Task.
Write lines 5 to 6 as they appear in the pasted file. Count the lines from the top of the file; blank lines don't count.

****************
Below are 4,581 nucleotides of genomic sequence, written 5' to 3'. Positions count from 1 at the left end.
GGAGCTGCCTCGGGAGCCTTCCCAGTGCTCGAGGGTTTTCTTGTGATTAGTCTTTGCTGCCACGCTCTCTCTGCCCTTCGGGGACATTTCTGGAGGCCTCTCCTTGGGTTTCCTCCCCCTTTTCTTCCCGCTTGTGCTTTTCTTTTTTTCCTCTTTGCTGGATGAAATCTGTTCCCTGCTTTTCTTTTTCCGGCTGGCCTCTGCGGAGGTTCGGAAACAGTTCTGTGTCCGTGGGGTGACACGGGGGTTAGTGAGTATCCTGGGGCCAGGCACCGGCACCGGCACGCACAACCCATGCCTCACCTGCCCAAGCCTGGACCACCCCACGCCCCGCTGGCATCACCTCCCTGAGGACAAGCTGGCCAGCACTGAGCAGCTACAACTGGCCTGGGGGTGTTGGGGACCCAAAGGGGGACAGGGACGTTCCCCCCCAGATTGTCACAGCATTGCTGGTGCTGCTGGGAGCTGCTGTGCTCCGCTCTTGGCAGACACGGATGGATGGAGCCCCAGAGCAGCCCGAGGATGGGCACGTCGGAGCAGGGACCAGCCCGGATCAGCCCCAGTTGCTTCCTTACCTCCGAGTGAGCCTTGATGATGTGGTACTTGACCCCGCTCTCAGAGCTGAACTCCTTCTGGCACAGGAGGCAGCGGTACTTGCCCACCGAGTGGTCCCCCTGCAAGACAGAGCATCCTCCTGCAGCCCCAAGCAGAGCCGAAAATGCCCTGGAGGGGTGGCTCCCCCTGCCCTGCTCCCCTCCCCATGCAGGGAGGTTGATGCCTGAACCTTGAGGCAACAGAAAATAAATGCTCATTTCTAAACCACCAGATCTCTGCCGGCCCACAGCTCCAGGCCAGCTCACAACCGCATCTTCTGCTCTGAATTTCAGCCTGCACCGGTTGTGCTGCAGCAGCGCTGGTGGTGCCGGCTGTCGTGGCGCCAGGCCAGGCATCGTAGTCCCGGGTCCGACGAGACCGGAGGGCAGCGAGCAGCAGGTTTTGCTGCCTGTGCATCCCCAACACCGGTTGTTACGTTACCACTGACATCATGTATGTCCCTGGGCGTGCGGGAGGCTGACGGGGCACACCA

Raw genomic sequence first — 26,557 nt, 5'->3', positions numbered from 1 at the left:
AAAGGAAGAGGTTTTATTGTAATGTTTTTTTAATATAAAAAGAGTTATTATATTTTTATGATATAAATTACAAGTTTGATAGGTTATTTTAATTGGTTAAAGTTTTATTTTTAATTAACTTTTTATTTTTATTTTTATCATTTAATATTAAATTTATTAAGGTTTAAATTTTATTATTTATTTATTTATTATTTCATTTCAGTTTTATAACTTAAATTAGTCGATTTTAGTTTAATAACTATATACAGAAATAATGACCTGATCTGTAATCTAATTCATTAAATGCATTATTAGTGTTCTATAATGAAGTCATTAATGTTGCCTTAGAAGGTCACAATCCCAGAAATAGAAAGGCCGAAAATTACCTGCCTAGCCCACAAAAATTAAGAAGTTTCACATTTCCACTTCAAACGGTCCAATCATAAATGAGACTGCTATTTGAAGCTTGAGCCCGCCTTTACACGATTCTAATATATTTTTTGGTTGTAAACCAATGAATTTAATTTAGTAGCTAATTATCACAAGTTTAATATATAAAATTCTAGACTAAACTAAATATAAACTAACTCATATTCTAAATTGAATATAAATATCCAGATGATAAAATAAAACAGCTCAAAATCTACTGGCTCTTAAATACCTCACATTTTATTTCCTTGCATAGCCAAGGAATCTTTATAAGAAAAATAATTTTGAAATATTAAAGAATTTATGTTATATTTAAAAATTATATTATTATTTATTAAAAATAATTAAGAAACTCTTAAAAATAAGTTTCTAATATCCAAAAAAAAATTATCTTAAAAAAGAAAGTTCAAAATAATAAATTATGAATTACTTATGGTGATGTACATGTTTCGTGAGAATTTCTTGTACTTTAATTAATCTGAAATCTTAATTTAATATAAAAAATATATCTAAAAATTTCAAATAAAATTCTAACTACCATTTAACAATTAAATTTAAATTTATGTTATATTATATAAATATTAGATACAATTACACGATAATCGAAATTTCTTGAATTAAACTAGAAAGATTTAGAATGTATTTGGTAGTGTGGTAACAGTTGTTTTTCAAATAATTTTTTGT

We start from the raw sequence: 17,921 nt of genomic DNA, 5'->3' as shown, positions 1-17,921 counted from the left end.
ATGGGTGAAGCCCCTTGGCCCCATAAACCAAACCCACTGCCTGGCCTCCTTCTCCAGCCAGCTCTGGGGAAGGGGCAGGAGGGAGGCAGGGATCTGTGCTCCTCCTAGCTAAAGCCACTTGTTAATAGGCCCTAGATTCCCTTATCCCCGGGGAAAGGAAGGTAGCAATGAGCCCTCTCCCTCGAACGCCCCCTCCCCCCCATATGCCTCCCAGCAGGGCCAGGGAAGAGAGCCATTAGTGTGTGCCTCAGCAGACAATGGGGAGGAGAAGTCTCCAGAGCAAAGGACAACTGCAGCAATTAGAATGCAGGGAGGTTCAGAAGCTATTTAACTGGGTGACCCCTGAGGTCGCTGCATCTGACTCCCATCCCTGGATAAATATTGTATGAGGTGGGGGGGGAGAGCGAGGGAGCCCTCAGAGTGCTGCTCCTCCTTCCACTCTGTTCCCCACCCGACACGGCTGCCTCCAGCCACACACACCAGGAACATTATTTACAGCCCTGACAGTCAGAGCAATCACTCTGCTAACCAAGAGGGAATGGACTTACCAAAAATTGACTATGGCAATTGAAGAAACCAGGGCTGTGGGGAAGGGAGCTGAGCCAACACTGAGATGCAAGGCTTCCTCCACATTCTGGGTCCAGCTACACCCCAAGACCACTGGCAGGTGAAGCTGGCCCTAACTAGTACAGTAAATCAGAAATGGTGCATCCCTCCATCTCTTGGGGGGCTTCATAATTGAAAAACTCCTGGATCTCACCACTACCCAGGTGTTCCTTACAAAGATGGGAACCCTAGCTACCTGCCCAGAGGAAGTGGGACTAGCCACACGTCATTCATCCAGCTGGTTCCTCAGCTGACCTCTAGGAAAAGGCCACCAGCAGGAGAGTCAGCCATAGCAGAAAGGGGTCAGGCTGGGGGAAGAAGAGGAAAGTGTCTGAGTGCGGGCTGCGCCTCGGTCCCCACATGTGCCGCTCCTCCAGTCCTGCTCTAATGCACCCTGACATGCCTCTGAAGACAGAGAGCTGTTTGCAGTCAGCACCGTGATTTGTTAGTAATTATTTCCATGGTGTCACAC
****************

We start from the raw sequence: 17,921 nt of genomic DNA, 5'->3' as shown, positions 1-17,921 counted from the left end.
ATGGGTGAAGCCCCTTGGCCCCATAAACCAAACCCACTGCCTGGCCTCCTTCTCCAGCCAGCTCTGGGGAAGGGGCAGGAGGGAGGCAGGGATCTGTGCTCCTCCTAGCTAAAGCCACTTGTTAATAGGCCCTAGATTCCCTTATCCCCGGGGAAAGGAAGGTAGCAATGAGCCCTCTCCCTCGAACGCCCCCTCCCCCCCATATGCCTCCCAGCAGGGCCAGGGAAGAGAGCCATTAGTGTGTGCCTCAGCAGACAATGGGGAGGAGAAGTCTCCAGAGCAAAGGACAACTGCAGCAATTAGAATGCAGGGAGGTTCAGAAGCTATTTAACTGGGTGACCCCTGAGGTCGCTGCATCTGACTCCCATCCCTGGATAAATATTGTATGAGGTGGGGGGGGAGAGCGAGGGAGCCCTCAGAGTGCTGCTCCTCCTTCCACTCTGTTCCCCACCCGACACGGCTGCCTCCAGCCACACACACCAGGAACATTATTTACAGCCCTGACAGTCAGAGCAATCACTCTGCTAACCAAGAGGGAATGGACTTACCAAAAATTGACTATGGCAATTGAAGAAACCAGGGCTGTGGGGAAGGGAGCTGAGCCAACACTGAGATGCAAGGCTTCCTCCACATTCTGGGTCCAGCTACACCCCAAGACCACTGGCAGGTGAAGCTGGCCCTAACTAGTACAGTAAATCAGAAATGGTGCATCCCTCCATCTCTTGGGGGGCTTCATAATTGAAAAACTCCTGGATCTCACCACTACCCAGGTGTTCCTTACAAAGATGGGAACCCTAGCTACCTGCCCAGAGGAAGTGGGACTAGCCACACGTCATTCATCCAGCTGGTTCCTCAGCTGACCTCTAGGAAAAGGCCACCAGCAGGAGAGTCAGCCATAGCAGAAAGGGGTCAGGCTGGGGGAAGAAGAGGAAAGTGTCTGAGTGCGGGCTGCGCCTCGGTCCCCACATGTGCCGCTCCTCCAGTCCTGCTCTAATGCACCCTGACATGCCTCTGAAGACAGAGAGCTGTTTGCAGTCAGCACCGTGATTTGTTAGTAATTATTTCCATGGTGTCACAC